It was only around for five years, but former students and staff of David Thompson University Centre in Nelson have fond memories of an institution that was gone before its time.
A group of them are hoping to relive some of those memories with a reunion sometime in 2023.
“DTUC was a kind of experimental institution,” says Tom Wayman, a former instructor who is among the organizers. “It was a lot of fun both to teach there and to be a student there.
Wayman says while the institution has “faded back into history,” this summer some alumni hatched the idea of holding a reunion, placing it far enough in the future that the pandemic is hopefully also a memory by then.
“I guess people are getting older, revisiting their lives, and something like this comes to mind. Let’s get together with people who want to talk about what we got from this really quite vibrant institution.”
Wayman says they are now trying to contact people who might be interested in attending to find out what time of year would work best and what sort of itinerary they might enjoy.
“We’re just asking people to check in and we’ll get back with them with questions that the committee that is pulling this together needs to know the answer to,” Wayman says.
You can contact the organizers at [email protected].
David Thompson was established in 1979 following the closure of Notre Dame University two years earlier.
“The people of Nelson were determined to have their own post-secondary institution,” Wayman says. “After the experience of Notre Dame they fought hard to get something else. The government came up with an experimental structure of a joint university college.”
DTUC occupied the same space as the earlier institution, in what is now Selkirk College’s Tenth Street campus, and operated under the joint auspices of Selkirk and the University of Victoria.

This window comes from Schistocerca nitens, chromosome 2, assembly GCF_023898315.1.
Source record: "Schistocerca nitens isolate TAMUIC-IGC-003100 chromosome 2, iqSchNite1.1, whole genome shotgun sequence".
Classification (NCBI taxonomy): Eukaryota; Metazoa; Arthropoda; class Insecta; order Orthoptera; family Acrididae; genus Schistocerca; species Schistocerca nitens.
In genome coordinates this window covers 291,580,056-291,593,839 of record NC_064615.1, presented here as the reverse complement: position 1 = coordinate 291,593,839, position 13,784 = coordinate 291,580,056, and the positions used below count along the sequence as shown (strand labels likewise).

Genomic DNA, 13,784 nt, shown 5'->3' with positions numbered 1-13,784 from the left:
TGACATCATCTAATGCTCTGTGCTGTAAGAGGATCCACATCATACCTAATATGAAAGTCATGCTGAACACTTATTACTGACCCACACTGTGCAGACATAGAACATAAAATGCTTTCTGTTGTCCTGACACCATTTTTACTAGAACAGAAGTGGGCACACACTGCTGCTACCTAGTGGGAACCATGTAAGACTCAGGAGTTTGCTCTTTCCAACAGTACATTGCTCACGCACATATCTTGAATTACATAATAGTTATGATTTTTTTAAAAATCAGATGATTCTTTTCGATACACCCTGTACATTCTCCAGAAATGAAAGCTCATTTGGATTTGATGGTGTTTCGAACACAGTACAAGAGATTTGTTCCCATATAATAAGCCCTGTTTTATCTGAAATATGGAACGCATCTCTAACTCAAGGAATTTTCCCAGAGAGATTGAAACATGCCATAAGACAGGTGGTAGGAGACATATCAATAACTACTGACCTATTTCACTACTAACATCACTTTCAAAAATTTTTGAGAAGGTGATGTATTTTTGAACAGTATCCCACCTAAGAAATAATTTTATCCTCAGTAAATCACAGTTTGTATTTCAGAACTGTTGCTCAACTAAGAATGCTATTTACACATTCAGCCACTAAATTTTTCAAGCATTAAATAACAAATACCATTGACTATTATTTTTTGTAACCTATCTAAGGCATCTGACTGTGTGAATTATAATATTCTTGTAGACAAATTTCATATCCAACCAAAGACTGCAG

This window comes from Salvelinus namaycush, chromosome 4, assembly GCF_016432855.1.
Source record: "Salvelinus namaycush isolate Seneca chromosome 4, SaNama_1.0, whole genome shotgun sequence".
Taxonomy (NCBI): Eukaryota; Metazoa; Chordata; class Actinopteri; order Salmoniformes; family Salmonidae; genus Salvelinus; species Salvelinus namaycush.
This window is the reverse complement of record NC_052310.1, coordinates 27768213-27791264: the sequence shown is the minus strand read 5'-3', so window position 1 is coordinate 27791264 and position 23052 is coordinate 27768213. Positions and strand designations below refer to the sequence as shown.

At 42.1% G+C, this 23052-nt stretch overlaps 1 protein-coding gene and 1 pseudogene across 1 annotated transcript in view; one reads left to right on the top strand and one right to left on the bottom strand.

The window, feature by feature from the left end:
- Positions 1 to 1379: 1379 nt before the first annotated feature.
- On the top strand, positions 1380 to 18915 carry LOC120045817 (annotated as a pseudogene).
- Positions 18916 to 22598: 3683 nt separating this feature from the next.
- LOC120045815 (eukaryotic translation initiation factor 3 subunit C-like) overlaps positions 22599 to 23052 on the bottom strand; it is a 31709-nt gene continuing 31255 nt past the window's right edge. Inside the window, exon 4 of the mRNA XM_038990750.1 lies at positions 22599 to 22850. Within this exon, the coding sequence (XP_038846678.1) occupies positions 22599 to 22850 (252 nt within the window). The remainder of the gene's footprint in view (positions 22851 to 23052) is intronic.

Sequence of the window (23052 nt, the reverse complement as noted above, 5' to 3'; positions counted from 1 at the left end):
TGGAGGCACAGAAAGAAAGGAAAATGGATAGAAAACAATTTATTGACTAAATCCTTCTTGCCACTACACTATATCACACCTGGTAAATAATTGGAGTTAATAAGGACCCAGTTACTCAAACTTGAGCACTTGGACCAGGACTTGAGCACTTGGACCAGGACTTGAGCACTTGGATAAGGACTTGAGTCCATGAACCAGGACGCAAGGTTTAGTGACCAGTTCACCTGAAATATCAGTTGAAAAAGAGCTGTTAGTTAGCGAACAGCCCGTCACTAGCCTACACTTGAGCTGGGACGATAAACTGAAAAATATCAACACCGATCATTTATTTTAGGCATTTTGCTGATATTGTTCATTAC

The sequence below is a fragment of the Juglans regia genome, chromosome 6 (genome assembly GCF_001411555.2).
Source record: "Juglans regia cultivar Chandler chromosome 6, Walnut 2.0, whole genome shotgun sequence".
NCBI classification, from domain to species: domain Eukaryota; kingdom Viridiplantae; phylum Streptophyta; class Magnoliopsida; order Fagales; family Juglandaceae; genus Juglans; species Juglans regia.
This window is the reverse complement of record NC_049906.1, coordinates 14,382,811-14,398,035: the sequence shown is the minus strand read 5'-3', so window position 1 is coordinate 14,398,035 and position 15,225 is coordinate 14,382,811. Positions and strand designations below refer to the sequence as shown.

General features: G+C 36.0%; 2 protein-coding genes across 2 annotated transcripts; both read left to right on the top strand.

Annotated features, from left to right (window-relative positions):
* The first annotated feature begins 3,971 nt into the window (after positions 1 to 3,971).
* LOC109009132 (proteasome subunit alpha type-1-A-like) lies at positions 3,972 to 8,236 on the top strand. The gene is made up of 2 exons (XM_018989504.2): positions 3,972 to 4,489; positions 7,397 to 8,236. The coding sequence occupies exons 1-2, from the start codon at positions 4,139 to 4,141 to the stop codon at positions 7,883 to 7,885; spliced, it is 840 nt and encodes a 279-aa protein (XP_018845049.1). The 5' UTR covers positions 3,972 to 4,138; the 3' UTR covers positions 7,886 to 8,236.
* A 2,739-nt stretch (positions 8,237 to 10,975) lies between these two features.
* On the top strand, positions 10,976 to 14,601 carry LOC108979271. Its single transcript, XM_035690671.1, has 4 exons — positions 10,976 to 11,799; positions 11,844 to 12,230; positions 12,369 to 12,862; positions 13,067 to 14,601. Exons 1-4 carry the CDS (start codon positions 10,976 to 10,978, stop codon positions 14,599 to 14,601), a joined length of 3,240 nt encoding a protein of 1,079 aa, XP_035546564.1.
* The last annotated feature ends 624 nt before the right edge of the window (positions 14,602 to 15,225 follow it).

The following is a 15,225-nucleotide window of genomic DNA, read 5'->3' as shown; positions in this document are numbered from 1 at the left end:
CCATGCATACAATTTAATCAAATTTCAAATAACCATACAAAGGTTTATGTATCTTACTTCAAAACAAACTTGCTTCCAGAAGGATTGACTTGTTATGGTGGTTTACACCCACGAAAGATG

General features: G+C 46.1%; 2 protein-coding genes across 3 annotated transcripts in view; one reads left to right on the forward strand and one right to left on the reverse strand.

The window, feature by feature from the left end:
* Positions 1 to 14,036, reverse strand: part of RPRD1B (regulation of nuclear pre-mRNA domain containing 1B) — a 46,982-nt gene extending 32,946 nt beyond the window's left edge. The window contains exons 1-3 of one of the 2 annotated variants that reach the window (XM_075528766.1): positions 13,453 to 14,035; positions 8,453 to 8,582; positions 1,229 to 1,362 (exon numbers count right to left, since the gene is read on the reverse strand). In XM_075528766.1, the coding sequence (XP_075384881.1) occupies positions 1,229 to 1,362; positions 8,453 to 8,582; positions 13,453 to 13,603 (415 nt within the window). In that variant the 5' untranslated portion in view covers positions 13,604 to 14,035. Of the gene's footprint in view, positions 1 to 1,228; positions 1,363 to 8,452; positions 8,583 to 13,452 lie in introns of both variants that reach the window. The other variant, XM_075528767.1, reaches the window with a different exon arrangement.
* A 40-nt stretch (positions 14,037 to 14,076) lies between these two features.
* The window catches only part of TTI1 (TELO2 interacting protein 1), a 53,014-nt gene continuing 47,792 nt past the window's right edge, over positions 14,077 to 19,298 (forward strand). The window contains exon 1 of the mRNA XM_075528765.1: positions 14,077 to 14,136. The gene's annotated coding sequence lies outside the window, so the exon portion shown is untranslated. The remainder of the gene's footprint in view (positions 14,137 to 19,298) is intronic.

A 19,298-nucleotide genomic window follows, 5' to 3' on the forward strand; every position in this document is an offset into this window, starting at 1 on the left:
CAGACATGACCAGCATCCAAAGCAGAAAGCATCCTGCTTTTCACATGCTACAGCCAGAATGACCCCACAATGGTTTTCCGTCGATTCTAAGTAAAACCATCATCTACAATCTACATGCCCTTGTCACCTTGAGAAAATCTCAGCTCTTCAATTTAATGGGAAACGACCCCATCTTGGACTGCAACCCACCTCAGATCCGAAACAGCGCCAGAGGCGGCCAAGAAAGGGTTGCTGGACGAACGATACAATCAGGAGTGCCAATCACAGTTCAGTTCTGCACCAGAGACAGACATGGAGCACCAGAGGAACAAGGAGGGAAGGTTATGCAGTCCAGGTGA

The Kootenay School of Art, previously a freestanding arts school, became the DTUC fine arts department. DTUC also offered a rural teacher training program, similar to what the University of BC now provides in Nelson.
Wayman was hired in 1980 to teach in the creative writing program and recalls DTUC as “a do-it-yourself school to a certain extent, which meant the curriculum could be quite vibrant. It didn’t have to go through a lot of bureaucratic steps.”
Wayman left in 1982 but returned in January 1984 after the provincial government announced that the institution would close. The decision came as shock given that only a few months earlier DTUC’s mandate had been renewed for another five years. It also came as a grievous blow to a city that had previously lost its university.
The community mobilized a campaign to save its school, including a sit-in at the campus library which lasted more than two and a half months.
Wayman was hired by the faculty and student associations to establish a media centre in the student pub to fight back. “It didn’t work in the end, but it was very exciting to set up the centre and train students to operate it,” he says.
On May 1, 1984, DTUC closed, but Wayman says the idea of a “nice post-secondary institution” lived on with the establishment of the Kootenay School of the Arts, which opened in 1991, and is now operated by Selkirk College as Kootenay Studio Arts.
Wayman guesses DTUC had about 2,000 students over its brief existence “and a lot of pretty interesting faculty.”